20/20 In 2023?

As published in The County Times (

By Ronald N. Guy Jr.

Father Andrew White School, circa early-to-mid 1980s.  I was an average student; no academic records were threatened during my navigation of grade school.  But there was no reason for my parents to worry that they’d be supporting my lost soul well into adulthood (they might disagree and may have supporting evidence). 

Reading was…an effort.  Books were overwhelming.  Short adventure stories were fine, but if not for required book reports, not a word of those would have been read.  What played to my strengths?  Sports Illustrated.  The Washington Post’s sports page.  The Sporting News.  Sport magazine. 

Notice a trend?

Our class visited the school library weekly.  Books were stacked floor-to-ceiling wrapping around the room’s perimeter.  Encyclopedias, classics, biographies, adventures, history – everything imaginable was available to our absorbent minds.  To my young eyes, it was a room of knowledge waiting to be consumed.  The problem was almost none of it interested me - not in an organic, I’m reading this by choice and not obligation kind of way.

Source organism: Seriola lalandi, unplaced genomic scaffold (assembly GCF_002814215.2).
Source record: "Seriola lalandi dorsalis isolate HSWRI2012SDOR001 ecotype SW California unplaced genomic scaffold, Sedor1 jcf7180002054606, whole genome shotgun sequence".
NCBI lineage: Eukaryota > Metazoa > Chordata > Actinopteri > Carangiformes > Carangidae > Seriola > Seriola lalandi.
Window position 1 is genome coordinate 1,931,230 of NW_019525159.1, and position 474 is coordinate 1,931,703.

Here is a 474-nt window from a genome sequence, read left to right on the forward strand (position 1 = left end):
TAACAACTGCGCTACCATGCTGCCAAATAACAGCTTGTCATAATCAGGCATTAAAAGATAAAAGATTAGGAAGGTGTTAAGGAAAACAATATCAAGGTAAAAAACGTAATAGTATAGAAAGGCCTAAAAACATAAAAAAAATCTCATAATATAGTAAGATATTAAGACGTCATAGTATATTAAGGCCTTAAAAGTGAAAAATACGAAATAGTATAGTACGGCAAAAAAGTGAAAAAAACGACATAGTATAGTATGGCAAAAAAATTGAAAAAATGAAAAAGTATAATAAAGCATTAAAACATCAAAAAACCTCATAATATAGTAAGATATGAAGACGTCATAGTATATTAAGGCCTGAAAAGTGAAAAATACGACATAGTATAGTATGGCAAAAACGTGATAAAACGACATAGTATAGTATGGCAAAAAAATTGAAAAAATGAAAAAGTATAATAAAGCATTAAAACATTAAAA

There was one alluring spot.  It occupied only a few shelves of a single section in this literary labyrinth.  Here resided non-fiction sports books – the greatest quarterbacks and running backs, toughest boxers, tennis champions, NFL and MLB history, biographies and historical statistics.  It had it all.  Angels would sing and the books would glow as I and a few similarly wired buddies approached it.  I devoured every selection during my FAW tour, some more than once.

The recent death of soccer icon Pelé brought back memories of these childhood library visits.  It was there that I discovered the Brazilian soccer great after checking out a book featuring the game’s best players.  With three World Cup titles to his credit and a short but impactful stint with the New York Cosmos late in his career, my young mind quickly concluded that Pelé was the greatest to roam the pitch.